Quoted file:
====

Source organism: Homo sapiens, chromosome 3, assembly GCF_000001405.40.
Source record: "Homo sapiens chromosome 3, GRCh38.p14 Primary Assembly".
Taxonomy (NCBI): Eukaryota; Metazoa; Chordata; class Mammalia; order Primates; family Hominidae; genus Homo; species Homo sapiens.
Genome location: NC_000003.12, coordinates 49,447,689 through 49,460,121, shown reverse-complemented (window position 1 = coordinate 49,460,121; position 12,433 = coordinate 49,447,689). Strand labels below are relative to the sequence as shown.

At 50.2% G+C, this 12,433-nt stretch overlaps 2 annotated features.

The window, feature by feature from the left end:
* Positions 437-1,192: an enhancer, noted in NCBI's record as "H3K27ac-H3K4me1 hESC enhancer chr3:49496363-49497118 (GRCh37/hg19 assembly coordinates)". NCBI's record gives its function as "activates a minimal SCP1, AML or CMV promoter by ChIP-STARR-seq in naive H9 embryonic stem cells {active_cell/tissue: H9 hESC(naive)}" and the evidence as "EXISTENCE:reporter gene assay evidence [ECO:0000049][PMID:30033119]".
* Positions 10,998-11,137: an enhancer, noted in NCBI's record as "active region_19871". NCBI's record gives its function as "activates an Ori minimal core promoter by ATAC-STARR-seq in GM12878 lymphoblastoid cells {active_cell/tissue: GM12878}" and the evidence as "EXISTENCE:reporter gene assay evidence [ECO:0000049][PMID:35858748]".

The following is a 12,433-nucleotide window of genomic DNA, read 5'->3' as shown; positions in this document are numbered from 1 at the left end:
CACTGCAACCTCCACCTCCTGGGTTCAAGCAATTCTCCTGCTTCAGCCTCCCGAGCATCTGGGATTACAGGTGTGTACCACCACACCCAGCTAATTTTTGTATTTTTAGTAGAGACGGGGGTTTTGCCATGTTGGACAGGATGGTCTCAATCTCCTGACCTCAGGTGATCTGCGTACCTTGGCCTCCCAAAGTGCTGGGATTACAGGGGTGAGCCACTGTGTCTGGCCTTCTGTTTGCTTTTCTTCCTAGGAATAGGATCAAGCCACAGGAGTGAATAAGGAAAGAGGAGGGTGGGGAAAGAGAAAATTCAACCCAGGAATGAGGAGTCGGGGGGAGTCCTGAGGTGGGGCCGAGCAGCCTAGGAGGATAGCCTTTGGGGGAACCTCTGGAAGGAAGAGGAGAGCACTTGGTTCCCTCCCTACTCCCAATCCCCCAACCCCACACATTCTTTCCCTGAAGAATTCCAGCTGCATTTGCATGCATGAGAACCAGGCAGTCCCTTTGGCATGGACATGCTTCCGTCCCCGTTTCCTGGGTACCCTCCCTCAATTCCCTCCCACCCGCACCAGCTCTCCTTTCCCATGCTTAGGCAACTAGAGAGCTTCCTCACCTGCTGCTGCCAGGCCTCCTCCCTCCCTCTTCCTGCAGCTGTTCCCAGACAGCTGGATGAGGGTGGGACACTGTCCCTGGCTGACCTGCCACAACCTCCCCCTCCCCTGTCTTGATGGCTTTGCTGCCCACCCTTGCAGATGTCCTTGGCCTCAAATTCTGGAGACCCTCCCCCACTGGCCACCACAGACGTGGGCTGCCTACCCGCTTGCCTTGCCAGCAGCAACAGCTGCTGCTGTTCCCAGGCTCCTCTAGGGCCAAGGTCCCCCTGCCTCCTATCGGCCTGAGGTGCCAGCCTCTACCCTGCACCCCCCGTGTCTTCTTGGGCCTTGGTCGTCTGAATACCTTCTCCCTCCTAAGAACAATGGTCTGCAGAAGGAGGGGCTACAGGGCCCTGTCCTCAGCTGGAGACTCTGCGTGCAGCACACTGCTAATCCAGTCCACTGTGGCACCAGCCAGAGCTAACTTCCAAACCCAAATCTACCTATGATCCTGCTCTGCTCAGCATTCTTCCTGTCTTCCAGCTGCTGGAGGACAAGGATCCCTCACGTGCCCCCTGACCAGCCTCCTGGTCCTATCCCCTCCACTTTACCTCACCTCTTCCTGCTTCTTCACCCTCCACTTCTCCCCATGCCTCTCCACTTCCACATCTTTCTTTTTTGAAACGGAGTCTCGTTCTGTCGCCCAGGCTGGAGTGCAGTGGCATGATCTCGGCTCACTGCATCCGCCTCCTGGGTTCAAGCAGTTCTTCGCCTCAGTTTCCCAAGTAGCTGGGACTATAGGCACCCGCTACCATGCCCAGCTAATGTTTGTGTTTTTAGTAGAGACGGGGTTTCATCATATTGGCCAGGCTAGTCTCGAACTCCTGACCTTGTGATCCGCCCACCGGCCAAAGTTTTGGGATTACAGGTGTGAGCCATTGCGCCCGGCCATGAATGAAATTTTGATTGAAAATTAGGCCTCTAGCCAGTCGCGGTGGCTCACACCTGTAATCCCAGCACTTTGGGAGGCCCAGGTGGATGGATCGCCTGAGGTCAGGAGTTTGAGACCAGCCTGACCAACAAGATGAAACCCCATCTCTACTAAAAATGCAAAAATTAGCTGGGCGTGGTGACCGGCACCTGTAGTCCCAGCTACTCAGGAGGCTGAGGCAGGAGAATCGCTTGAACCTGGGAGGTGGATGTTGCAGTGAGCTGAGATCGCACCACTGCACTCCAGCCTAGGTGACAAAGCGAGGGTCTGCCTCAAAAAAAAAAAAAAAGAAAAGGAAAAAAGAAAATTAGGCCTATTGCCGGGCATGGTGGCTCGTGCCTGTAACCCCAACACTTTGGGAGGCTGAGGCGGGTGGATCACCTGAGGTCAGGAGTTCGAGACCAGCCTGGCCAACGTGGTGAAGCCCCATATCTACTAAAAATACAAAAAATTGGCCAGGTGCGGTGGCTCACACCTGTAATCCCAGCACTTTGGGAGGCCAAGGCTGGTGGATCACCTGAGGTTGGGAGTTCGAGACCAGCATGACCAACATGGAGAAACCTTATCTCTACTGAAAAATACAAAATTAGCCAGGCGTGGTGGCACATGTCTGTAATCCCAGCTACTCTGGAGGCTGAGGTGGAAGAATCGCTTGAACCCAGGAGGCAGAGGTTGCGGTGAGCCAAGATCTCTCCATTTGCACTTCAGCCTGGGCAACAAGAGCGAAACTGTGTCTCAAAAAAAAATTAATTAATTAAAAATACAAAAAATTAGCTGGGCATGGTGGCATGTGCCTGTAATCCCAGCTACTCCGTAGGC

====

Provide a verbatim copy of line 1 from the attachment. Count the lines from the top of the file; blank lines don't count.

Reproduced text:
Source organism: Homo sapiens, chromosome 3, assembly GCF_000001405.40.